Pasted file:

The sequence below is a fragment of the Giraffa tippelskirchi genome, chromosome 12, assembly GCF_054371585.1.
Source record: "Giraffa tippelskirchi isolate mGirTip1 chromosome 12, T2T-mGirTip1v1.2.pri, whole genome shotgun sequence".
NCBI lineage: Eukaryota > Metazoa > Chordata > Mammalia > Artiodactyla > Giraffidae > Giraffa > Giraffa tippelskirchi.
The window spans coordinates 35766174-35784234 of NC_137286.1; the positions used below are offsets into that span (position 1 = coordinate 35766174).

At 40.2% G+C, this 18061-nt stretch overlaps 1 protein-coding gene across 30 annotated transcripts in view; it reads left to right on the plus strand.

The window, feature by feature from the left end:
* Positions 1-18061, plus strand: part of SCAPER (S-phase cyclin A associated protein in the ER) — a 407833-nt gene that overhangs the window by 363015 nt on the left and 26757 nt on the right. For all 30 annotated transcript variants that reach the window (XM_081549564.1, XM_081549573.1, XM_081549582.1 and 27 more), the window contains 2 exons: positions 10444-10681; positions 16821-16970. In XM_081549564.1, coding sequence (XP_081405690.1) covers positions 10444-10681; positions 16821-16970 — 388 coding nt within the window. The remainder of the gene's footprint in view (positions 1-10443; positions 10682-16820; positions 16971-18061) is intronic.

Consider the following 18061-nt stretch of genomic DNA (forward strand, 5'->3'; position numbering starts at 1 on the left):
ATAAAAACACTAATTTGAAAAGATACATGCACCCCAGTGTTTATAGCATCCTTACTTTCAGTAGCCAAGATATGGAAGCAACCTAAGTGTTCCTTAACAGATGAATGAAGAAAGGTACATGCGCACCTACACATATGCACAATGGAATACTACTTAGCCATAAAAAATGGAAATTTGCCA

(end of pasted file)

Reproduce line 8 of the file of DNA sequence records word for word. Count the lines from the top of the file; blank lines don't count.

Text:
Consider the following 18061-nt stretch of genomic DNA (forward strand, 5'->3'; position numbering starts at 1 on the left):